Very Dern Good

"Nebraska," shot in widescreen black and white, is a work of filmmaking art — pure, close to the bone, poetry. It's a surprising and unexpected work, one that iterates that film, in its stark and spare form, can capture the human condition with touching preciseness, a mix of both humor (so dry it crackles) and melancholy (absent even a hint of sentimentality or condescension).

The film opens with Woody Grant (Bruce Dern), aging codger, walking along an interstate, his posture a question mark, his hands deep in his jacket pockets, determination written in the deep lines of his weathered, unshaven face.

He is on his way from Billings, Mont., to Lincoln, Neb., where he intends on collecting a $1 million sweepstakes prize.

Stopped by the police, his son, David (Will Forte), is called and takes Woody home. Along the way, the old man explains that he has received in the mail a notification that he has won $1 million and all he has to do is arrive at sweepstakes' headquarters to collect. He insists that since he can't drive, he'll darned well walk if necessary.

David, after arguing with his mother, Kate (June Squibb), in her own way more taciturn and blunt than Woody, decides he'll take a few days off work and drive Woody to Lincoln. Kate thinks they've both lost their minds.

And so they make what turns out to be a remarkable journey together, stopping off in Woody's hometown of Hawthorne, Neb., where they spend time with Woody's brothers, their wives, and Kate (who arrives by bus). The stay evolves into some of the funniest and most honest vignettes of the film, all of which resonate without relying, even for a moment, on caricature.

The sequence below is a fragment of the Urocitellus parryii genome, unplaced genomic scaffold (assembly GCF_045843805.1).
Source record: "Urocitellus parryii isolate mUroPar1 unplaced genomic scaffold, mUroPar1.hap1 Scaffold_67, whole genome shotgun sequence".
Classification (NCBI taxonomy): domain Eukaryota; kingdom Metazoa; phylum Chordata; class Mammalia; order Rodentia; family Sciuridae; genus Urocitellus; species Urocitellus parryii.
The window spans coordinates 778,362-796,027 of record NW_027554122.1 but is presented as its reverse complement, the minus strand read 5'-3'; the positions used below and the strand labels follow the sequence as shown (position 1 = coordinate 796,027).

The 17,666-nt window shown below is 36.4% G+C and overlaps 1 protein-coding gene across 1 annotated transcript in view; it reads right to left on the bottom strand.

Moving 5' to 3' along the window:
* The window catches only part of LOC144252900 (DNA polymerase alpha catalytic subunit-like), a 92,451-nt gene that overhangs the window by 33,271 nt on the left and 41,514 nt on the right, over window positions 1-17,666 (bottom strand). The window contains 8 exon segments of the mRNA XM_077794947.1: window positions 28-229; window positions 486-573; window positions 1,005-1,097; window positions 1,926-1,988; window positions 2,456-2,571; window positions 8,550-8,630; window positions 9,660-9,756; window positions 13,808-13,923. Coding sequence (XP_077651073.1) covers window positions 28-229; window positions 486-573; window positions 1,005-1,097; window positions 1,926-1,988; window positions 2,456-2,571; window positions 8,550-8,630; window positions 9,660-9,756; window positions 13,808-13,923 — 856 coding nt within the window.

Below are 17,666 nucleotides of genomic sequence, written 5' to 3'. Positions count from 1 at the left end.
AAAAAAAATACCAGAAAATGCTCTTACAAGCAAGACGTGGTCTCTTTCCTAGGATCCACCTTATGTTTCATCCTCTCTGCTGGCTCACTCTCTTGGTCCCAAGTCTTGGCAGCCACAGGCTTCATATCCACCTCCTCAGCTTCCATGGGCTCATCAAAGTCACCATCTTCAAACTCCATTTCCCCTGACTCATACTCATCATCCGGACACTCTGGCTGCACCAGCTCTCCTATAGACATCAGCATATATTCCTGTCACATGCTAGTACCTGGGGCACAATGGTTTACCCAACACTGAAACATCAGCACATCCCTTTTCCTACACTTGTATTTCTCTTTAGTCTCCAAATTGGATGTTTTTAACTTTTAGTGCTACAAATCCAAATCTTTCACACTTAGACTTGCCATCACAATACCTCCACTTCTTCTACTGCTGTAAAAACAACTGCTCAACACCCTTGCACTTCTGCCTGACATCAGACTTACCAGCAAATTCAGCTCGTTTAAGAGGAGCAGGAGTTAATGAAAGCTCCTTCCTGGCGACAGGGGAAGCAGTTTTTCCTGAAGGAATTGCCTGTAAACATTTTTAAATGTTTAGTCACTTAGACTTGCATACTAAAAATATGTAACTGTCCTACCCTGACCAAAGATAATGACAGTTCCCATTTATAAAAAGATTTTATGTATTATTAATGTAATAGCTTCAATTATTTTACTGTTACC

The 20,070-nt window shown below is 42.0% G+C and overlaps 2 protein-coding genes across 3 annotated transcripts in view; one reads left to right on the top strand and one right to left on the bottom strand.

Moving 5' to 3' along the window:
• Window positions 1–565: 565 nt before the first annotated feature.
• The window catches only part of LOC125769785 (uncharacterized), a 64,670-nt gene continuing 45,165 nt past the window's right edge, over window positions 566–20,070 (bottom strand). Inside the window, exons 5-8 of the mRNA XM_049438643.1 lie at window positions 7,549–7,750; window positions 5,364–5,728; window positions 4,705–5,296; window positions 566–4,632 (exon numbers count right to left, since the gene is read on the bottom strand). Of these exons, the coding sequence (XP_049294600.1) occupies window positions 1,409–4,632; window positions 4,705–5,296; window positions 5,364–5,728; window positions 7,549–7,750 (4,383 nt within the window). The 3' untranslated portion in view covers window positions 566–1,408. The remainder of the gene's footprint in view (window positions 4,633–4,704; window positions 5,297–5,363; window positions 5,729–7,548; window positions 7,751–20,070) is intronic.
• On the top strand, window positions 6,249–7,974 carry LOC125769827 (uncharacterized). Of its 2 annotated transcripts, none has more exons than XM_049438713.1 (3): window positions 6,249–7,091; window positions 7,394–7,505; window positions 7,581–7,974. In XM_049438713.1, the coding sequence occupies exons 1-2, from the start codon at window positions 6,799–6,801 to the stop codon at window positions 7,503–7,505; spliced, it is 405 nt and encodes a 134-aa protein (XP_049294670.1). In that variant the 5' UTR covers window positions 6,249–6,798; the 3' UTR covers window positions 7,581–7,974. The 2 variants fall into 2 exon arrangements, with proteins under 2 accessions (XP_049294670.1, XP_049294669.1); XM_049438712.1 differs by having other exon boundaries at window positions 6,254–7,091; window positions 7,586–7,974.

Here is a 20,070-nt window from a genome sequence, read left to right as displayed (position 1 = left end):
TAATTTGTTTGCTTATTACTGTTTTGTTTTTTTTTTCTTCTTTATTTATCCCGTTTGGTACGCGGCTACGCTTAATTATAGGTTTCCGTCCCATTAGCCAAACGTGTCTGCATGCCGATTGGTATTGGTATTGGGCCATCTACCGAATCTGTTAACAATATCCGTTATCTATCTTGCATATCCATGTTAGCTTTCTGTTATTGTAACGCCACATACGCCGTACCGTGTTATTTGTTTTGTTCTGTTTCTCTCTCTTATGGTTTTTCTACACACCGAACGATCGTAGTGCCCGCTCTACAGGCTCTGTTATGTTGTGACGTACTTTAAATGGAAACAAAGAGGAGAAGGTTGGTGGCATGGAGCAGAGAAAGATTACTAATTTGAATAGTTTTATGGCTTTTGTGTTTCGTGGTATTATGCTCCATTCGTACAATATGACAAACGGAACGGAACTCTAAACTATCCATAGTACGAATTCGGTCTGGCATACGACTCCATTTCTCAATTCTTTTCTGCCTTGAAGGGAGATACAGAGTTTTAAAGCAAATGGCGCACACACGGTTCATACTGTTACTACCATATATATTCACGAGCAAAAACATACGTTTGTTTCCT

Word immediately spreads in Hawthorne that Woody, the newly minted prodigal son, has returned home a millionaire. How this affects many in town who knew him as a young man constructs a tableau of Heartland America that is priceless. Most of these down-home folks are lost in a desert of small talk that reveals a penetrating stoicism, their moments together as flat as the Nebraska plains. It's all wonderful.

What David finally figures out, after spending days with Woody, is that his dream of winning the lottery is likely his last dream, his final hope coming at the end of a life that is filled with broken dreams, alcoholism, disappointment, all compounded by war experiences in Korea that have never been articulated (and misunderstood by David).

Woody's life is distilled in Hawthorne, where he and David are reminded of what might have been but never was.

Dern's portrayal — not to mention the brilliance of Squibb, who steals scene after scene — is astonishing. His is a sublime character study of a man who has lived most of his life engaged in an internal monologue, much of which he has rarely shared with anyone else. When David asks him about the early period when he first met Kate, wanting to know if he wasn't in love then, Woody, taking a long sip of beer, says, laconically, "Never came up." Like the entire film, that moment captures what is a near-perfect narrative, filled with people who are so local, so natural, it would seem that the filmmakers trolled the streets of Hawthorne and selected individuals from cafes and bus stops, asking only that they be themselves.

There are mountains of truth in "Nebraska" — truths that will reveal themselves after you have left the theater. And the harbinger of most of those truths, when push comes to shove, is Dern. For decades, he has made a fine living in Hollywood, dating back to 1960, offering up portrayals of borderline psychopaths and quirky, off-center supporting characters. He was, after all, the man who killed Robert Redford in "The Great Gatsby."

But in "Nebraska," he is pure gold as simply an aging man who takes one step and then the next toward a goal that barely defines his true purpose and who he is at this moment in his life.

A footnote: This is a film to be seen on the big screen. Don't let it slip away, thinking that it will suffice to view it later on DVD. It won't.

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